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Historical Archives Curiosities and news Jesuit boarding schools, residences and buildings that don’t exist anymore

Jesuit boarding schools, residences and buildings that don’t exist anymore

Veduta interna del Teatro Correa detto Augusteo a Roma - Archivio Storico - Gesuiti, Provincia Euro-Mediterranea

There are buildings of residences and colleges of the Society of Jesus that survive only in photographs, because they were demolished, bombed during a war, or destroyed to make way for other constructions. Some of these places that have disappeared from our cities and collective memory still exist in the papers of our archive.

Historical Archives - Jesuits, Euro-Mediterranean Province

The Correa theatre then Augusteo in Rome

One of these is the Correa theatre, also known as the ‘Theatre of Augustus’. Despite not being a college or residence, it was somehow connected to the Society of Jesus. Pulled down in 1937 to allow the excavation and recovery of the Domus Aurea of Augustus, the theatre stood behind the Ara Pacis.

We can still admire the interior of the theatre and some of the events that took place in it thanks to the photographs in the photo series of the Massimiliano Massimo Institute. In fact, the college has, on several occasions, chosen the Augusteo theatre for some of the award ceremonies immortalised in the photographs. The cover image of today’s episode shows us the great theatre during an award ceremony of the Massimo students.

Villa Peretti, the first Massimo Institute

We have already dedicated some of the column’s insights into the history of the Massimiliano Massimo Institute in the past. Its first location is no longer there today; it was the 16th-century Villa Peretti, named after its first owner Felice Peretti, who ascended to the papal throne under the name of Sixtus V.

The Villa was demolished during the 1880s to enlarge the area in front of Termini Station. It stood in today’s Piazza dei Cinquecento, where the bus terminal now stands. Fr Massimiliano Massimo had another building constructed in the gardens of the Villa which was to become the second location of the school. When the school moved to the EUR premises in 1960, the building was sold and now houses the Archaeological Museum of Rome, keeping the name ‘Palazzo Massimo alle Terme’.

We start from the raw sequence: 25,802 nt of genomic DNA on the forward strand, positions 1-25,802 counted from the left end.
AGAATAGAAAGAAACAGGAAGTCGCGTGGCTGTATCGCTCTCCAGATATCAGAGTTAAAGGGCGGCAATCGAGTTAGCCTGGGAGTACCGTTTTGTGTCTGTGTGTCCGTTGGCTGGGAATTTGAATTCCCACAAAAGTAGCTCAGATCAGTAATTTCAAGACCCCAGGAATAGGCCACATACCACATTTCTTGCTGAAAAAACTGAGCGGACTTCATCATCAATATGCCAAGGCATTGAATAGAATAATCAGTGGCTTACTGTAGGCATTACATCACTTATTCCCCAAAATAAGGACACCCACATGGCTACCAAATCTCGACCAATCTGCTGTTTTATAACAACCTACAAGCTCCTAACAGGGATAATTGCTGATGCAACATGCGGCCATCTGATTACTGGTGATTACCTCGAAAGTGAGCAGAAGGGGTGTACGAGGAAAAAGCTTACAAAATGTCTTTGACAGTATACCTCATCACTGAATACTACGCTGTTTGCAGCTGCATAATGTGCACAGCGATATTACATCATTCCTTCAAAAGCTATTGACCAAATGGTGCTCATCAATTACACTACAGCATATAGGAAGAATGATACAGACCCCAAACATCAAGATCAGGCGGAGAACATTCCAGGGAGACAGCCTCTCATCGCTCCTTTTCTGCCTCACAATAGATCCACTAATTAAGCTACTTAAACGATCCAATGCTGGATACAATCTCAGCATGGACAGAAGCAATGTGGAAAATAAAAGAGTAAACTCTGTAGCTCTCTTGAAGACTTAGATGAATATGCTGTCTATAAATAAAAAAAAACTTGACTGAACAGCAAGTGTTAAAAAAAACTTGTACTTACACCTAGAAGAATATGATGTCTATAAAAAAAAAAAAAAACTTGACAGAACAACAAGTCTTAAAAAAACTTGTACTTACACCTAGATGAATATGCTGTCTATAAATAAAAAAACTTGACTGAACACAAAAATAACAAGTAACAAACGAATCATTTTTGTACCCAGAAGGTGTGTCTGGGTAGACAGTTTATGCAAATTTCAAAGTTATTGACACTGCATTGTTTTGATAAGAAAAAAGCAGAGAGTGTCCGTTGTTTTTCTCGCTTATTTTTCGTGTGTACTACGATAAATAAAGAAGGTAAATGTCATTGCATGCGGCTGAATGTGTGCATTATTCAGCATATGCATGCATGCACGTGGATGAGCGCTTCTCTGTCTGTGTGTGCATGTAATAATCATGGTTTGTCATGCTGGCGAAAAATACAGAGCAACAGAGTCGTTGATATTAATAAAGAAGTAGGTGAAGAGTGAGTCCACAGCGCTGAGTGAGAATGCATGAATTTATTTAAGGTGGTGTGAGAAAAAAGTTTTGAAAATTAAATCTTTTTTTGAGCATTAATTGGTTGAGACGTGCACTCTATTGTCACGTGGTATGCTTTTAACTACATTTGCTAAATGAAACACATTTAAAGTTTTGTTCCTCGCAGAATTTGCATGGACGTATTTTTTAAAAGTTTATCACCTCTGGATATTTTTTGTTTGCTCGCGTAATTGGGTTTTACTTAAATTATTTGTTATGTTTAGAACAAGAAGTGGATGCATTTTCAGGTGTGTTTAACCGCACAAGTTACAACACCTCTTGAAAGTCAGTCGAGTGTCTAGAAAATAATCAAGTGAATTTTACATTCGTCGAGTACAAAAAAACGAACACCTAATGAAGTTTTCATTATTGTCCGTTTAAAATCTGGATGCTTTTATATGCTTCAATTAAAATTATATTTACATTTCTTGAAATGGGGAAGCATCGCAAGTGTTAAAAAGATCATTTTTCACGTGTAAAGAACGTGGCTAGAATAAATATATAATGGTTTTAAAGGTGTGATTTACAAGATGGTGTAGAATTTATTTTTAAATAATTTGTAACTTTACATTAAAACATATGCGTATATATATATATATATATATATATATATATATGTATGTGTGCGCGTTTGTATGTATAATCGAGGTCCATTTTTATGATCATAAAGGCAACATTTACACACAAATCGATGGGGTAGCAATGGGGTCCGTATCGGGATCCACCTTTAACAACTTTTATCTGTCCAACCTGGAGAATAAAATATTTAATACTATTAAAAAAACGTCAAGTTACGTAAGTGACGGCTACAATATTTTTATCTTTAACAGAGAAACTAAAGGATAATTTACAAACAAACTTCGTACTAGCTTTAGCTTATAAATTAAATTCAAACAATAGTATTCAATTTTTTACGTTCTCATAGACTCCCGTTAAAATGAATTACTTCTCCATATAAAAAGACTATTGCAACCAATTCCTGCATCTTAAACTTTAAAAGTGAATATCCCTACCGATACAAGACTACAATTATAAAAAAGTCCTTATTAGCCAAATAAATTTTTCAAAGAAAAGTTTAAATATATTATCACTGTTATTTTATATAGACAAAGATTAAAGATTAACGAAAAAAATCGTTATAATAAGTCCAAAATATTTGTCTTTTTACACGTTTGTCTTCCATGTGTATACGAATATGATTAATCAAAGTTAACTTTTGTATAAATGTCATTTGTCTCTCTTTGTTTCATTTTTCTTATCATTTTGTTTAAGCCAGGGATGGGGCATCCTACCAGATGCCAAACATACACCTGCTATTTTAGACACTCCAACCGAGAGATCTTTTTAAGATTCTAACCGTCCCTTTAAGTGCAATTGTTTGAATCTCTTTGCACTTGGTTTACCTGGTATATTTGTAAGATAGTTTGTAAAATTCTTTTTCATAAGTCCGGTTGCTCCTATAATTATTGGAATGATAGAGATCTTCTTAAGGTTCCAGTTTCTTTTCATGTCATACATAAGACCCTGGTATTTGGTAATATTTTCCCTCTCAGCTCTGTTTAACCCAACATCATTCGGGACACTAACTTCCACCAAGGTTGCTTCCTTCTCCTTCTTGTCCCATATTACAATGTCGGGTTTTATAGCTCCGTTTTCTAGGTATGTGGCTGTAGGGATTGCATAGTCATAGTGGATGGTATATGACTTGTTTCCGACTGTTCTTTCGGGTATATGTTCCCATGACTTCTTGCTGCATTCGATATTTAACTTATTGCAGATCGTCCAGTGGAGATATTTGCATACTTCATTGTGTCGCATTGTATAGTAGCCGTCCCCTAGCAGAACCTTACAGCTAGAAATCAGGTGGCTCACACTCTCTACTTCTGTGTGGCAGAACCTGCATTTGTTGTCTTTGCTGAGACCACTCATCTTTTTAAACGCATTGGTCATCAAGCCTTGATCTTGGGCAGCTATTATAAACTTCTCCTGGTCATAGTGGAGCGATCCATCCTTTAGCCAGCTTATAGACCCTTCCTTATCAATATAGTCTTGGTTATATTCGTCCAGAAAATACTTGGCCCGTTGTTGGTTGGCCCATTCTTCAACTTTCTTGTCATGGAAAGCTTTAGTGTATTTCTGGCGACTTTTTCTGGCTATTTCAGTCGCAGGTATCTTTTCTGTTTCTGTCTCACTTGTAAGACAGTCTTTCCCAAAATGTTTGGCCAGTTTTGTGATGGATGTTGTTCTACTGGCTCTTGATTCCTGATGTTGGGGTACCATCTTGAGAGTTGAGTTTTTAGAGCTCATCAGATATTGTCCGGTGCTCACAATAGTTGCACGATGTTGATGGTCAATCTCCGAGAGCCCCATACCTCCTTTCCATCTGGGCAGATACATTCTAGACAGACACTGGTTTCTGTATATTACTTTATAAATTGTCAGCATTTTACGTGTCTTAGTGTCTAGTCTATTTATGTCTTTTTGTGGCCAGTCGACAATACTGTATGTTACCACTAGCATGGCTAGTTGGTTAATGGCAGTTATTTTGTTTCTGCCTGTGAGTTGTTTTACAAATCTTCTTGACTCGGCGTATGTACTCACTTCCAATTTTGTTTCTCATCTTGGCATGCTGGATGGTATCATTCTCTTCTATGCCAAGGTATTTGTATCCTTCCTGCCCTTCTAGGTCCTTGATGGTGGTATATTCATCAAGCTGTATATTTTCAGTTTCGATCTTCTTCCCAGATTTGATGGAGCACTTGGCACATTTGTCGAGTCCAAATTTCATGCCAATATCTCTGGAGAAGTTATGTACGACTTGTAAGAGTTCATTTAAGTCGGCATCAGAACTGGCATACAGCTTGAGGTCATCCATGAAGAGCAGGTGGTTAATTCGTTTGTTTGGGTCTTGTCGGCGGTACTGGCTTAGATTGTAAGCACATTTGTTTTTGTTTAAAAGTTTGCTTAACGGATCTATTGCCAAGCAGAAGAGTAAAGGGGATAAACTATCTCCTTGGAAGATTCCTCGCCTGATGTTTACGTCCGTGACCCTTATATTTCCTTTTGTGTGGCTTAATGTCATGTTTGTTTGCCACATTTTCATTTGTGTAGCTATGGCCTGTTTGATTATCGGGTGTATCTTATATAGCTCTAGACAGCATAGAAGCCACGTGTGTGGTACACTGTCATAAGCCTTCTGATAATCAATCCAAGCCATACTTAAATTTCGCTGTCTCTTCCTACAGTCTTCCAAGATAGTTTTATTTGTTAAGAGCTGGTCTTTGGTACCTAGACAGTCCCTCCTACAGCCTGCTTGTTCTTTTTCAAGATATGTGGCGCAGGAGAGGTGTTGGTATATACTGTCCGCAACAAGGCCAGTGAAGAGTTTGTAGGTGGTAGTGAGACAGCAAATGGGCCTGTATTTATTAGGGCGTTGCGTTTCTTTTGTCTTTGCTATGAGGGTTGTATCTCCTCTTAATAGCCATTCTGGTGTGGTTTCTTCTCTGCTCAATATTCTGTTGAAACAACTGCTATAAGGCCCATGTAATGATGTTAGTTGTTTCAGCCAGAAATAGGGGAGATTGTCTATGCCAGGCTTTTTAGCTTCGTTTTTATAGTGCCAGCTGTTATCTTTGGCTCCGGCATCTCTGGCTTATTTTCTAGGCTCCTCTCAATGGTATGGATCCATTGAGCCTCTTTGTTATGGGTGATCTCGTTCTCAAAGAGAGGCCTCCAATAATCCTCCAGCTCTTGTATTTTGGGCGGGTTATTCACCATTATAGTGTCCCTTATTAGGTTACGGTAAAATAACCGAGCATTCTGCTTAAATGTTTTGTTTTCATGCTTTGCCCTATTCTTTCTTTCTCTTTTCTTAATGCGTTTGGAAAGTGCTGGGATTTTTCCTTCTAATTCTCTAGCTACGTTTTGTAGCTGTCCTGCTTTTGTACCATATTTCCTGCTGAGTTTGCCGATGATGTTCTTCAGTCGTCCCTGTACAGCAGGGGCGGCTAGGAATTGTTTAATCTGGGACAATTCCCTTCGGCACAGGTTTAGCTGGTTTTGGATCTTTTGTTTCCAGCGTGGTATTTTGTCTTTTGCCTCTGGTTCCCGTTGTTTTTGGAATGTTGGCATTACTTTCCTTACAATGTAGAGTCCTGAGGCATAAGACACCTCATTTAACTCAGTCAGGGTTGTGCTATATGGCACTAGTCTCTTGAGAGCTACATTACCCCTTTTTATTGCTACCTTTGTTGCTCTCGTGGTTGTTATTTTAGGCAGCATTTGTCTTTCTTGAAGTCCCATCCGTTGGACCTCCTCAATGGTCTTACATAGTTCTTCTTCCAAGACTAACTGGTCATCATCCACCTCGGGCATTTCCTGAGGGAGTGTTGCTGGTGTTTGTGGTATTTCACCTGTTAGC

We have no photos of Villa Peretti, but several images from lithographs exist.

Exterior view of Villa Melecrinis in Naples - Historical Archives - Jesuits - Euro-Mediterranean Province

Villa Melecrinis in Naples

For the next property, we move to Naples, in the Vomero district. If we could travel back in time to the early 20th century, the Vomero would appear to us as a lush, green hillside and we would see Villa Melecrinis.

The result of a gift from the family of the same name, from which Father Melecrins came, the building has housed the novitiate of the Neapolitan Province since the 1880s, when the Province was able to reorganise itself after the forfeiture of property suffered during the National Unification.

The novitiate was then transferred to the De Geronimo Castle in Vico Equense in 1935. If we go to Via della Cerra no. 2 today, we will find nothing more of Villa Melecrinis, demolished during the 1950s. The villa is visible in the images preserved in the photographic series of the Neapolitan Province.

Exterior view of the Pontano alla Conocchia College - Historical Archives - Jesuits, Euro-Mediterranean Province

La Conocchia

Let us remain in Naples, moving to another area of the city to talk about the college of the ‘Conocchia’.
It cannot be considered a vanished place, the imposing building still exists, it is no longer owned by the Compagnia and is in total abandonment, surrounded by uncultivated vegetation in which it is completely immersed. Instead, it is located not far from the ‘Materdei’ stop of the Naples metro.

Here many Jesuits of the Neapolitan Province taught in the ‘Collegio Pontano alla Conocchia’, which was open from the 1880s until the 1960s, only to be sold twenty years later.

The photographs kept in the archives portray the life that animated the college: the groups of students, the theatre performances, the daily routine of classes. The photograph we have chosen comes from the collection of Fr Corradino, a teacher at the Conocchia for several years.

The first location of Istituto Leone XIII

We conclude today’s episode in northern Italy, in Milan. The building where about a thousand students study today is not the building that has always housed the Leo XIII. It is in fact a modern building. The original building was unfortunately destroyed during the Second World War, due to a bombing on 11 September 1944, recorded in the house diaries of the residences of the Veneto-Milan Province.

Maria Macchi